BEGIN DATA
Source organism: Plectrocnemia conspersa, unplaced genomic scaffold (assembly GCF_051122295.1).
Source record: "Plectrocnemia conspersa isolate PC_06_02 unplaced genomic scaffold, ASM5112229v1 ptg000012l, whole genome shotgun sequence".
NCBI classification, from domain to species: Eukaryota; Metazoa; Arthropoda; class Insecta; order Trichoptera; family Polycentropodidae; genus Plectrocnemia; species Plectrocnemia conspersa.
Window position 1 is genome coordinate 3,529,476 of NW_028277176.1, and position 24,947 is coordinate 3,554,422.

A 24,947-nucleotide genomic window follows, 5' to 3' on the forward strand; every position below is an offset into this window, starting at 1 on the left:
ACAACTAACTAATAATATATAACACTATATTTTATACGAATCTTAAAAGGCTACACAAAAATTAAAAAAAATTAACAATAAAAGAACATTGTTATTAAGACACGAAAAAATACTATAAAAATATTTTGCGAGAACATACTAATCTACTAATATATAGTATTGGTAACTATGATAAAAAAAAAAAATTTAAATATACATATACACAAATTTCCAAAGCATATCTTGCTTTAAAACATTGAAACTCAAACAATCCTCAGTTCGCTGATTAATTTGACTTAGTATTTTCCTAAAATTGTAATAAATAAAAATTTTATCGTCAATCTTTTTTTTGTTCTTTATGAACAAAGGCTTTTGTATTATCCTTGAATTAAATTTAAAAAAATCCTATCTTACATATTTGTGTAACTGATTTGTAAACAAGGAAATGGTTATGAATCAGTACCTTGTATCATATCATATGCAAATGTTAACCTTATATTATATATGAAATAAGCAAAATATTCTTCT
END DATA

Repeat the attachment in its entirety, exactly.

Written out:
Source organism: Plectrocnemia conspersa, unplaced genomic scaffold (assembly GCF_051122295.1).
Source record: "Plectrocnemia conspersa isolate PC_06_02 unplaced genomic scaffold, ASM5112229v1 ptg000012l, whole genome shotgun sequence".
NCBI classification, from domain to species: Eukaryota; Metazoa; Arthropoda; class Insecta; order Trichoptera; family Polycentropodidae; genus Plectrocnemia; species Plectrocnemia conspersa.
Window position 1 is genome coordinate 3,529,476 of NW_028277176.1, and position 24,947 is coordinate 3,554,422.

A 24,947-nucleotide genomic window follows, 5' to 3' on the forward strand; every position below is an offset into this window, starting at 1 on the left:
ACAACTAACTAATAATATATAACACTATATTTTATACGAATCTTAAAAGGCTACACAAAAATTAAAAAAAATTAACAATAAAAGAACATTGTTATTAAGACACGAAAAAATACTATAAAAATATTTTGCGAGAACATACTAATCTACTAATATATAGTATTGGTAACTATGATAAAAAAAAAAAATTTAAATATACATATACACAAATTTCCAAAGCATATCTTGCTTTAAAACATTGAAACTCAAACAATCCTCAGTTCGCTGATTAATTTGACTTAGTATTTTCCTAAAATTGTAATAAATAAAAATTTTATCGTCAATCTTTTTTTTGTTCTTTATGAACAAAGGCTTTTGTATTATCCTTGAATTAAATTTAAAAAAATCCTATCTTACATATTTGTGTAACTGATTTGTAAACAAGGAAATGGTTATGAATCAGTACCTTGTATCATATCATATGCAAATGTTAACCTTATATTATATATGAAATAAGCAAAATATTCTTCT